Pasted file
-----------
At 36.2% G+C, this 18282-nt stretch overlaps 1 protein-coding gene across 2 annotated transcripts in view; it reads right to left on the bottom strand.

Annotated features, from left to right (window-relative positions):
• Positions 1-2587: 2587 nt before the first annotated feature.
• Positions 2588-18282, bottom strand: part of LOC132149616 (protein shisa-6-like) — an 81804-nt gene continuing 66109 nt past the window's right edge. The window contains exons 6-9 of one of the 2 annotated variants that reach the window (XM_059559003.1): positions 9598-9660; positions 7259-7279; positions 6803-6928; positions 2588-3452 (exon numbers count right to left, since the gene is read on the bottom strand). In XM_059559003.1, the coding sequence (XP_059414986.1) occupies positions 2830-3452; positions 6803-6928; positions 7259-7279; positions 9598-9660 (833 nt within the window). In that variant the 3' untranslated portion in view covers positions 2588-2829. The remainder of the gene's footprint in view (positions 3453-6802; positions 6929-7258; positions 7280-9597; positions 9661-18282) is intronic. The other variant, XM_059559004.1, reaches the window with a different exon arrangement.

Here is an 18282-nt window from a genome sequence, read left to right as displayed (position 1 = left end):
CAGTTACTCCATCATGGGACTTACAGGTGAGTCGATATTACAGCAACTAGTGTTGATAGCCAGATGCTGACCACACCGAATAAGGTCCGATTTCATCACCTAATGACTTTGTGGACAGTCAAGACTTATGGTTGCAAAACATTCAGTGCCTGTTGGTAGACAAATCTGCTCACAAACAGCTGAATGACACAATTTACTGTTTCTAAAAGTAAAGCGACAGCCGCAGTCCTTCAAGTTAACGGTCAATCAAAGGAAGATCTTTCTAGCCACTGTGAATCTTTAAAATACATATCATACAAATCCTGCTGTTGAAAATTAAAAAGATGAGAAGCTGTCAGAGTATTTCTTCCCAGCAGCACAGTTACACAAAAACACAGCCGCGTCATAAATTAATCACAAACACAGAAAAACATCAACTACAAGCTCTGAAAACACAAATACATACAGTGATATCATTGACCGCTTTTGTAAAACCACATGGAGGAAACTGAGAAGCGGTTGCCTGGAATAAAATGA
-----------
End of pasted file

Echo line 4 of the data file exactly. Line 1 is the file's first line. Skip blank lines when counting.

• Positions 2588-18282, bottom strand: part of LOC132149616 (protein shisa-6-like) — an 81804-nt gene continuing 66109 nt past the window's right edge. The window contains exons 6-9 of one of the 2 annotated variants that reach the window (XM_059559003.1): positions 9598-9660; positions 7259-7279; positions 6803-6928; positions 2588-3452 (exon numbers count right to left, since the gene is read on the bottom strand). In XM_059559003.1, the coding sequence (XP_059414986.1) occupies positions 2830-3452; positions 6803-6928; positions 7259-7279; positions 9598-9660 (833 nt within the window). In that variant the 3' untranslated portion in view covers positions 2588-2829. The remainder of the gene's footprint in view (positions 3453-6802; positions 6929-7258; positions 7280-9597; positions 9661-18282) is intronic. The other variant, XM_059559004.1, reaches the window with a different exon arrangement.